Morgan acknowledges that he had hoped the contracts would go to Canadians, at least in part because of their experience with and awareness of the damage that winter can do to obstacles and course footing. Eventing’s cross-country phase may be thrilling to watch, but it is risky for horses and riders under the best conditions. Taking winter damage into account when designing and building a course helps minimize that risk. The safety and well-being of human and horse is always uppermost in his mind, says Morgan.
The tragic death in late June of Mono eventer Jordan McDonald may underline the risks associated with the sport. The 30-year-old, who aspired to make the Canadian team on a horse owned by Jorge and Mandy Bernhard of Mono, died when his horse suffered a rotational fall while competing in a novice cross-country event at the Nunney International Horse Trials in England. Only hours earlier on the same day, another rider, Benjamin Winter, had died in a rotational fall at a cross-country event in Luhümhlen, Germany. (A rotational fall occurs when the horse hits a fixed obstacle with its front legs causing the animal to somersault and, in many cases, fall on the rider.)
To enhance safety, devices such as frangible pins, which release the sturdy logs used in the construction of many jumps if the horse hits them, are routinely installed at international level competitions. The choice of materials, construction and placement of obstacles also has a bearing on safety.
There is still a long way to go before Will O’Wind is ready to welcome international crowds to the Pan Am cross-country phase. “We are behind in terms of scheduling,” says Gray.
But an observation event was held at the farm in July to allow Pan Am and Equine Canada officials to assess the venue. And construction of the Pan Am course is now under way.
Jurisdictional issues between Equine Canada and Pan Am officials are also being sorted out. “It’s going to fall into place soon,” predicts Nelson, who runs three-day events in the Ottawa area. “Organizing eventing for the Games has a lot of bureaucracy involved. But there’s also a lot of support.”
With just 60 horses and riders from the Americas expected to compete at next summer’s Games, hosting should be a relative breeze for the Morgans, who are used to accommodating five times that number at a single event.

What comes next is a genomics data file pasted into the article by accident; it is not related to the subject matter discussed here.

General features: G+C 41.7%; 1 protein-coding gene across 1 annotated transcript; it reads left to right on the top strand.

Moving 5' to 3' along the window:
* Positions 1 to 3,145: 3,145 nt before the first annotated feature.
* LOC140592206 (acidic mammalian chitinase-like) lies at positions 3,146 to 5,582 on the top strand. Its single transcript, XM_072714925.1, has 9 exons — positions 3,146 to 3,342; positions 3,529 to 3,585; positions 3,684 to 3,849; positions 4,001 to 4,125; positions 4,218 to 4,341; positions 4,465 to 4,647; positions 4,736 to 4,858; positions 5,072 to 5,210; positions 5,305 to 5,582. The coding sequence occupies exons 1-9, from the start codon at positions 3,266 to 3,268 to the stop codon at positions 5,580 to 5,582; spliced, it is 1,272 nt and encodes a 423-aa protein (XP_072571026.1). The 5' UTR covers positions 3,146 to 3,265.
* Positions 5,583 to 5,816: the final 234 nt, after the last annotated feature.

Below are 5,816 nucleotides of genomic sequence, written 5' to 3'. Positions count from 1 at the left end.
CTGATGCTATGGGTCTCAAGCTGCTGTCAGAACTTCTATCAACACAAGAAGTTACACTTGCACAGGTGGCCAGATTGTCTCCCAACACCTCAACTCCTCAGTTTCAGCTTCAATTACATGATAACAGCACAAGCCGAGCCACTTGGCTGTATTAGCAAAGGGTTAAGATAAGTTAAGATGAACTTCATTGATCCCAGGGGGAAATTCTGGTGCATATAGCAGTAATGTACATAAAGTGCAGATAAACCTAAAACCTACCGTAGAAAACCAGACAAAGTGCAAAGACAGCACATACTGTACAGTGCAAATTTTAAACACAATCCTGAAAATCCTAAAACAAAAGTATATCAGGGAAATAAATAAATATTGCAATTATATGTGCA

For her part, Ann Morgan hopes that next July 18, lots of people will pack a picnic lunch and come out for a day in the country to watch the horses and riders in action. “My joy is when they come, they compete, they go home at the end of the day smiling,” she says. “And no one gets hurt.”
The Cross-Country Course
A primer for the neophyte
“Eventing is like golf,” says Graeme Thom, former chef d’équipe of the Canadian eventing team. “The lowest score wins.” A rider’s goal is to finish the course as cleanly as possible without incurring penalties that add points to the total.
Competitors are penalized 20 points for one refusal and 40 points for two at the same fence. A third refusal means elimination. Breaking an obstacle draws a penalty of 21 points and “dangerous riding” adds 25 points to a score. A fall by a rider or a horse or both means automatic elimination.
The optimum speed is 550 metres a minute, which works out to an optimum time of 6.5 minutes on a 3,500-metre course. Exceeding the optimum time incurs penalties, and exceeding the overall time limit, which is set at twice the optimum time, results in elimination.
Here are some of the challenges horses and riders may face at international cross-country events. On a two-star course, which is the rating of the course at Will O’Wind Farm, the maximum height of jumps is 1.35 metres.
Banks require the horse to jump either up or down from one level to another. In some cases, several banks are positioned like a staircase.
This is a solid fence with several feet of brush, usually evergreens, rising out of it to a height of up to nearly 2 metres. The horse is expected to jump through the brush portion of the obstacle.
The horse jumps down a bank or over a fence into about a foot of water.
A wide jump with a flat surface on top. The horse should jump over the table, but may accidentally touch down on top (i.e., “bank” the top).
A wall of stones. Logs are sometimes placed on top.
The horse must jump over one corner of a triangular obstacle while avoiding the centre, which is usually too wide to clear.
A difficult combination requiring the horse to jump over a ditch and onto a bank, then over a fence that drops to lower ground on the other side.
Built of solid logs, these fences can present a hazard if the horse hits the fence and the logs are fixed in place. For safety reasons, most log fences in competition are equipped with devices that cause them to give way if hit.
The horse jumps a rail fence, takes one or more strides downhill to a ditch and then strides uphill and over another rail fence.
A combination of two fences placed so that less than a stride separates them. This means that the horse must land after the first jump and immediately take off to clear the second.
The jump is so narrow from side to side that horses are strongly tempted to run out. These jumps are sometimes placed in combinations of two or three.